Investment analyst claims price changes are ‘speculative.’
Oil prices fell in Asia on Monday as dealers took profits from steep gains in volatile month-end trading last week, while a U.S. refinery strike also weighed, analysts said.
U.S. benchmark West Texas Intermediate for March delivery fell $1.35 to $46.89 while Brent crude for March was down $1.41 at $51.58 in afternoon trade.
Analysts said dealers were taking profits after WTI rebounded from six-year lows to rocket $3.71 on Friday, while Brent surged $3.46.
Daniel Ang, investment analyst at Phillip Futures in Singapore, said the price changes were “speculative in nature.”
“We continue to believe that prices are consolidating as the market attempts to correct supply and demand. We do not believe that prices will exit this range without fundamental change; therefore, we expect the sharp rise on Friday to be an outlier.”
Analysts said prices were also facing downward pressure on concerns strikes at U.S. refineries could curtail crude processing in the world’s top oil consumer.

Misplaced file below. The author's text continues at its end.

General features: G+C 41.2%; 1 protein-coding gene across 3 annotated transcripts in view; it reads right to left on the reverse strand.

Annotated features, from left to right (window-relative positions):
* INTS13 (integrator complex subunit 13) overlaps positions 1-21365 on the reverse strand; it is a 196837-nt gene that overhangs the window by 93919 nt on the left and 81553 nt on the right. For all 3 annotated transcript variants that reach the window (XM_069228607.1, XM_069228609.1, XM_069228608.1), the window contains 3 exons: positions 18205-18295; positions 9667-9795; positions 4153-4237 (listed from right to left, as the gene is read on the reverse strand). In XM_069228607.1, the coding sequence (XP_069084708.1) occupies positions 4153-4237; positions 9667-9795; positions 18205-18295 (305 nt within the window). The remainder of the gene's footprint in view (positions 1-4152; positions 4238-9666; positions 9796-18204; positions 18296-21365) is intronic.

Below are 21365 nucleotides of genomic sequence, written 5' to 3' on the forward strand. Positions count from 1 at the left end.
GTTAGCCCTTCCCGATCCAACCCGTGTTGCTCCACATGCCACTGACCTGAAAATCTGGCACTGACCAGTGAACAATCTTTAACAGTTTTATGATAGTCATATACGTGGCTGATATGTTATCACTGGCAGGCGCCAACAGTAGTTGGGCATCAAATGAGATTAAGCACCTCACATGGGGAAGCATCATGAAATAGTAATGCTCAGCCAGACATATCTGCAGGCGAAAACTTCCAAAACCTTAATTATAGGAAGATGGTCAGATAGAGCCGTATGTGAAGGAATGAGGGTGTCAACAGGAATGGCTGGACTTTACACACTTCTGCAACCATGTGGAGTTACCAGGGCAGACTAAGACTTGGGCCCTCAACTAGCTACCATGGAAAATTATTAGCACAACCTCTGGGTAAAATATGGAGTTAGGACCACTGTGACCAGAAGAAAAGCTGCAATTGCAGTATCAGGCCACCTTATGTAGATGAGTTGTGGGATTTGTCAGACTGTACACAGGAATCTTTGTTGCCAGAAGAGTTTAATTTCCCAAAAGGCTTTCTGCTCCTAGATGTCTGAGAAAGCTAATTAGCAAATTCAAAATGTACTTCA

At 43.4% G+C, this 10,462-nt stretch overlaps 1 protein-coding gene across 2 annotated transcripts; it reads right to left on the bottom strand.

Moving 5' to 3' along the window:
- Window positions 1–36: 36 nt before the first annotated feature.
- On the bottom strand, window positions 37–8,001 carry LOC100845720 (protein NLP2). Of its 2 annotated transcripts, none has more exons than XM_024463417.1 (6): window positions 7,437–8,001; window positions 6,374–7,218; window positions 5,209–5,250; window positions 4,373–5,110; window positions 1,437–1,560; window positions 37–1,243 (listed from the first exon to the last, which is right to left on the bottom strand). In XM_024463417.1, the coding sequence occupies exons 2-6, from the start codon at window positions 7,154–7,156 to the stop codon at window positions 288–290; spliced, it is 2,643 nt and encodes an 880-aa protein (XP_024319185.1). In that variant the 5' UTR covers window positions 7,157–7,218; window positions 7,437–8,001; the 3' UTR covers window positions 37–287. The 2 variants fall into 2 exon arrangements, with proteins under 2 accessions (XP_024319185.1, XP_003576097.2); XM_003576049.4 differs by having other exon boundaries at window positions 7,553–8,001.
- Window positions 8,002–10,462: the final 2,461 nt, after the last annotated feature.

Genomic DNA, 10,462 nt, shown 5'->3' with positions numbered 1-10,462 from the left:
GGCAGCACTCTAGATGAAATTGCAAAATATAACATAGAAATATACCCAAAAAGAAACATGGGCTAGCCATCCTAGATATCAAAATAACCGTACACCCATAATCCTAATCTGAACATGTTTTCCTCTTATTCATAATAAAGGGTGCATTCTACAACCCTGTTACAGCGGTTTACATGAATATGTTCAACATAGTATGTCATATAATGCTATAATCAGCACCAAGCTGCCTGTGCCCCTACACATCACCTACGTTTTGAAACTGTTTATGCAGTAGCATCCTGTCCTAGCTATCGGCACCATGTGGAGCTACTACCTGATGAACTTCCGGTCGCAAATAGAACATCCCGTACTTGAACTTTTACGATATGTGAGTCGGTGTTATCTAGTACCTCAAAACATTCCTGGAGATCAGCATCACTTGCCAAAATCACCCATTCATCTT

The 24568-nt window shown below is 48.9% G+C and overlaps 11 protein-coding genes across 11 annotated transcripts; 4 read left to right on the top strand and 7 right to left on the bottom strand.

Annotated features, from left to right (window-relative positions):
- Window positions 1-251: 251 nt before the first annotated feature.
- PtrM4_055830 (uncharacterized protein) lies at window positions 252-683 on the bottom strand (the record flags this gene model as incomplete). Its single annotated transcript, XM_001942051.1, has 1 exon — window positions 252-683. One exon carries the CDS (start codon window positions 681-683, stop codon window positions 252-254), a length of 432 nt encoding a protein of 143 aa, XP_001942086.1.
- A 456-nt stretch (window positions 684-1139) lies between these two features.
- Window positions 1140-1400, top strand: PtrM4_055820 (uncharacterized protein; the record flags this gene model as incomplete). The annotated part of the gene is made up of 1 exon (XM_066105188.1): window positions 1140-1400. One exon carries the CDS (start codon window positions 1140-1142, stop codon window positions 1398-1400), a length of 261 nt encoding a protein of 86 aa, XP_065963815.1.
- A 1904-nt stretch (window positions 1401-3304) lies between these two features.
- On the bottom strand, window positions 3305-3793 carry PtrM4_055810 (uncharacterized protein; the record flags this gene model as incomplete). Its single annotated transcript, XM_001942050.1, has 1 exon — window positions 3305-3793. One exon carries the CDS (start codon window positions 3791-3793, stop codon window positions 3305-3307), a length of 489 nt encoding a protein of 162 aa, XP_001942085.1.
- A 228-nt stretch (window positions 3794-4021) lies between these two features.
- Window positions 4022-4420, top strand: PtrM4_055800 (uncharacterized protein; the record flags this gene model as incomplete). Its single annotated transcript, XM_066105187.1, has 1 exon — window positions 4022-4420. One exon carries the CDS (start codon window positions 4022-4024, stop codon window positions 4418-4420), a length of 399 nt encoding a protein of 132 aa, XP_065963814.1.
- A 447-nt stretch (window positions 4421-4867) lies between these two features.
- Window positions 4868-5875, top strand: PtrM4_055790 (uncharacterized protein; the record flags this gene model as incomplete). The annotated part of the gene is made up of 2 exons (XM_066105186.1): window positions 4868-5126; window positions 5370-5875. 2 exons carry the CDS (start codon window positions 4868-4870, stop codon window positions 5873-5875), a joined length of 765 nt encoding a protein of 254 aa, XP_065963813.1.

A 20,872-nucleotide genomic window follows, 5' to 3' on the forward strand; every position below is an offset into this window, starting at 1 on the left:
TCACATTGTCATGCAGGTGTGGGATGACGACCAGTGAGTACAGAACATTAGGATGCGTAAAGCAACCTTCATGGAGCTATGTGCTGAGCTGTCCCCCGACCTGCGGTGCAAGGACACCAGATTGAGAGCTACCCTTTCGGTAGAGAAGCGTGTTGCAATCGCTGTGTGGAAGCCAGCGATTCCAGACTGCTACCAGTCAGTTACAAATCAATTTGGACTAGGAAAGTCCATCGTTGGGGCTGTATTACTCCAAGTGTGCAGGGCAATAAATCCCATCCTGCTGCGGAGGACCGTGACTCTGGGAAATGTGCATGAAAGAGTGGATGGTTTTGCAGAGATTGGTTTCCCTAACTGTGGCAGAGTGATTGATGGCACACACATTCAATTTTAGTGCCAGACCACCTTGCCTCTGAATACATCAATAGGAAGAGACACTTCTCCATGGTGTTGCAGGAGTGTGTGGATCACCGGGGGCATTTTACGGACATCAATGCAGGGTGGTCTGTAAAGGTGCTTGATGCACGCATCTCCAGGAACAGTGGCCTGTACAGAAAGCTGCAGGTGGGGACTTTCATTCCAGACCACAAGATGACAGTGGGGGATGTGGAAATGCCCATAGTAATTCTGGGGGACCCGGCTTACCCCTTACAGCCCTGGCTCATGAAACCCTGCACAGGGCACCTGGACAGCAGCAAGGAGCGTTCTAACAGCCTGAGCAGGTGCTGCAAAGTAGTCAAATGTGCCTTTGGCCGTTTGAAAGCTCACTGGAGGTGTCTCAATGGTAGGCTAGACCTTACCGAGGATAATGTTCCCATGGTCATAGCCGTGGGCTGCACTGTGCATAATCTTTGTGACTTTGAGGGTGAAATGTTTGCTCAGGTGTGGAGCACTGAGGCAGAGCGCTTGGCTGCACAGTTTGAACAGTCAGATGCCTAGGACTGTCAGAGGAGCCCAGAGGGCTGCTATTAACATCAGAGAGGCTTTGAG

The United Steelworkers union, which represents employees at more than 200 U.S. refineries, terminals, pipelines and chemical plants, stopped work on Sunday at nine sites after failing to agree on a labor contract, Bloomberg News reported. The refineries on strike can produce 1.82 million barrels a day of fuel, about 10 percent of total U.S. capacity, according to data compiled by Bloomberg.
A refinery shutdown in the U.S. would add to the huge global supply glut, as raw crude is not processed for consumption.
The oil market has lost more than half its value since June last year when the commodity was sitting at more than $100 a barrel, largely due to a surge in global reserves boosted by robust U.S. shale oil production. The problem was exacerbated in November after the OPEC oil cartel insisted that it would maintain output levels despite plunging prices. The 12-nation group pumps about 30 percent of global crude.